Cyprus Banks to Open Tomorrow with Capital Restrictions
After almost two weeks of closure to prevent a run, Cyprus’ banks will reopen tomorrow at noon and until 6 p.m. (2 a.m. to 8 a.m. Pacific Time) with restrictions on money transfers outside the nation and a €300 ($383) withdrawal limit. The decree ordering the measures, issued today by the Central Bank of Cyprus, will remain valid for four days. “Please let’s all be calm and be careful not to create more problems,” said the central bank’s head of audit department Yiangos Dimitriou. “It will serve no purpose for us to run to banks and try to find ways to get money. To get it where?” Travelers will be able to take a maximum of €3,000 with them and only companies that import goods will be able to send money abroad. The European Central Bank (ECB) has sent euros to help banks cope with demand. Meanwhile Yiannis Kypri, CEO of the island’s largest bank, the Bank of Cyprus, said he was asked to resign after the central bank appointed a special administrator to oversee the lender, which will be made to absorb some of the assets of the dismantled Cyprus Popular Bank, the second largest.
North Korea Cuts Hotline with South Korea
In the latest of a series of provocations, North Korea announced today it severed the last of its direct communication link with South Korea, adding that it would warn the United Nations Security Council (UNSC) about an increased risk of nuclear war. “Under the situation where a war may break out any moment, there is no need to keep up North-South military communications,” an official told the state’s news agency. The move comes a few weeks after Pyongyang cut off the Red Cross hotline, used between government when there are no diplomatic relations. “This is because of provocation moves by the US and South Korean puppets,” the North said, referring to the tightened international economic sanctions passed at the UNSC after a third nuclear test last month. Analysts believe this is Pyongyang’s reaction to feeling cornered, but that the likelihood that it will attack first is low.
Scientists Discover Genetic Markers Tied to Three Types of Cancers
In the largest study to date of this kind, scientists in the U.K. have discovered over 80 gene mutations that are tied to increased risk of breast, prostate and ovarian cancer. The research, carried out on 200,000 people over 100 institutions and led by the University of Cambridge and the Institute of Cancer Research, uncovers clues for better screening of those most at risk and possibly new avenues for treatment. Genetic risk factors are tied to more than half of cancers, though the risk increases with lifestyle factors. “We’re on the verge of being able to use our knowledge of these genetic variations to develop tests that could complement breast cancer screening and take us a step closer to having an effective prostate cancer screening program,” said Douglas Easton, of the Cambridge Cancer Center.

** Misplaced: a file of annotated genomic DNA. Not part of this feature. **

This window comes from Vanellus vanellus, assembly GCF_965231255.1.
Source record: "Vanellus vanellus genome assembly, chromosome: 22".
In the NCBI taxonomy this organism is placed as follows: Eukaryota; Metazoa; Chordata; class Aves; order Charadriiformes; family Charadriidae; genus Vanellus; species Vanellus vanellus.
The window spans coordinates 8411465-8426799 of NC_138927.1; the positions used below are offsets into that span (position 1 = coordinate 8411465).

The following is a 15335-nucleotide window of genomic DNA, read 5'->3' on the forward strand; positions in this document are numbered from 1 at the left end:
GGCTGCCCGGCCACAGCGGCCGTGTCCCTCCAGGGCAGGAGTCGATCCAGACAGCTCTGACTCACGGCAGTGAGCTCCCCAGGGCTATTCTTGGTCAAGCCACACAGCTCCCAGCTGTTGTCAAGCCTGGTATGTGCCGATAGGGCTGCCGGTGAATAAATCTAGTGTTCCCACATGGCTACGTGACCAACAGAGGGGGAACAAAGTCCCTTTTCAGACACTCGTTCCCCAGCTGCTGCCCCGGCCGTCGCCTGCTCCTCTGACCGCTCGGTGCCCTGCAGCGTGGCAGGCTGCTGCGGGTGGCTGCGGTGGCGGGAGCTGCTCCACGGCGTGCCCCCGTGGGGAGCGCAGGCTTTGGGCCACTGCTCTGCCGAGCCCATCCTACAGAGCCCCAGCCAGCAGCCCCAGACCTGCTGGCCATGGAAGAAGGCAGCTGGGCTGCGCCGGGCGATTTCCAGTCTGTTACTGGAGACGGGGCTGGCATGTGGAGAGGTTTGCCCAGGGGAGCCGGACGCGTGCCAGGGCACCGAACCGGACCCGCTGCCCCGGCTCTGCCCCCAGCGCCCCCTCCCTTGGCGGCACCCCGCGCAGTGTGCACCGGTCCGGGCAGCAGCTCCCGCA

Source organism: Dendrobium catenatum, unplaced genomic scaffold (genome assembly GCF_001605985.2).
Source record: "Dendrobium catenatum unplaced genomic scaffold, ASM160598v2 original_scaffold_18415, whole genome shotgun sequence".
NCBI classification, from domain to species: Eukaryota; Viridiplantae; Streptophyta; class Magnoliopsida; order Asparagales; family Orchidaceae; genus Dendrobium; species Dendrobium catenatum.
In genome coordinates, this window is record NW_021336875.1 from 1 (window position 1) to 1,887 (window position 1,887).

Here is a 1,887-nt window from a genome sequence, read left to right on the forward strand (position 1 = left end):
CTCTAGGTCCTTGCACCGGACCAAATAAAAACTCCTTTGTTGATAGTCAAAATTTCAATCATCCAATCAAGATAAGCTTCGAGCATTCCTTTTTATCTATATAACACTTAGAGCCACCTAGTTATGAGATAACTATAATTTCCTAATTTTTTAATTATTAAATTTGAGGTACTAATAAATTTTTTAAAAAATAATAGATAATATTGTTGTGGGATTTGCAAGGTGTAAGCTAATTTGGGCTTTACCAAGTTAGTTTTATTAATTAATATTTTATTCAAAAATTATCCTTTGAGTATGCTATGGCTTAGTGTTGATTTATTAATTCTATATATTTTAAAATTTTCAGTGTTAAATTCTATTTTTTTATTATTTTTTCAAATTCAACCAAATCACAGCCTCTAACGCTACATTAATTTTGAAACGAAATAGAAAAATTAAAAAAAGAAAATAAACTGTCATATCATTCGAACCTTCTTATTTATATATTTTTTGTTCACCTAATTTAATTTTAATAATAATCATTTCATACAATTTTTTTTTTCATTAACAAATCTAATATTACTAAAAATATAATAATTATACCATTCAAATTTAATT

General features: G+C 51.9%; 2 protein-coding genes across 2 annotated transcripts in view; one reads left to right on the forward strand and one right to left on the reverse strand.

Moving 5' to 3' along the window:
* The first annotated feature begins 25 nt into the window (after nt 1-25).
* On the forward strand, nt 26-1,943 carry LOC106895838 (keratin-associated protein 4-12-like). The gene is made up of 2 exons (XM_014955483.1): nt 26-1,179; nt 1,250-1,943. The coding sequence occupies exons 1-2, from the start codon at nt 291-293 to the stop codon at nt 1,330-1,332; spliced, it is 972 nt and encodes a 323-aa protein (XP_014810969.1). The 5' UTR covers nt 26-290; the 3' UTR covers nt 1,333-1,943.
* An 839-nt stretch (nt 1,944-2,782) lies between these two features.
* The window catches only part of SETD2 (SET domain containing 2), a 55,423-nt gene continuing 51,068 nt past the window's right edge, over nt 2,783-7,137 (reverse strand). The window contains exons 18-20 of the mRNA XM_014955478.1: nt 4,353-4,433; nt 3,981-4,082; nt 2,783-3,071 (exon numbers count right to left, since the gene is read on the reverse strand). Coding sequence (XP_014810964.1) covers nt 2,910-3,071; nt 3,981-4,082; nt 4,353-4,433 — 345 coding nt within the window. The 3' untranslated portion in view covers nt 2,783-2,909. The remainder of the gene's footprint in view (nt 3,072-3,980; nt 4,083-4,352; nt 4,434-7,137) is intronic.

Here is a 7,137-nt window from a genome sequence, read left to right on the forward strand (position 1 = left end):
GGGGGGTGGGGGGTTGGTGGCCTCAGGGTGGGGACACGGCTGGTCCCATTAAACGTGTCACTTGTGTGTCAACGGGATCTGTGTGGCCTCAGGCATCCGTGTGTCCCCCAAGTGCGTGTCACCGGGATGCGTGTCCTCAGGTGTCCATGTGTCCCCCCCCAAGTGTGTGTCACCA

Justices Skeptical on DOMA’s Constitutionality
U.S. Supreme Court Justices heard today the second case this week on the legality of same-sex marriage. Edith Windsor, a widowed lesbian, challenged the Defense of Marriage Act (DOMA), a 1996 federal law that defines marriage as the union of a man and a woman, after she was required to pay over $350,000 in inheritance taxes to the federal government, something the surviving spouse of a straight marriage wouldn’t have to do. Justice Anthony Kennedy, often seen as the swing vote on issues that divide conservatives and liberals, voiced concern that DOMA infringes on the rights of individual U.S. states, nine of which have legalized same-sex marriage. DOMA, signed by former President Bill Clinton, bans gay and lesbian couples from enjoying benefits granted to married couples. Clinton now says he regrets it. Forty percent of the argument was spent on the issue of “standing” as Justices examined whether the challenge to DOMA would harm the defendant. Since the White House declined to defend DOMA, it fell upon the Bipartisan Legal Advisory Group (BLAG) to do so, at the request of Republican Speaker of the House John Boehner. Dismissing the case on standing would void DOMA only in the states that have ruled it unconstitutional.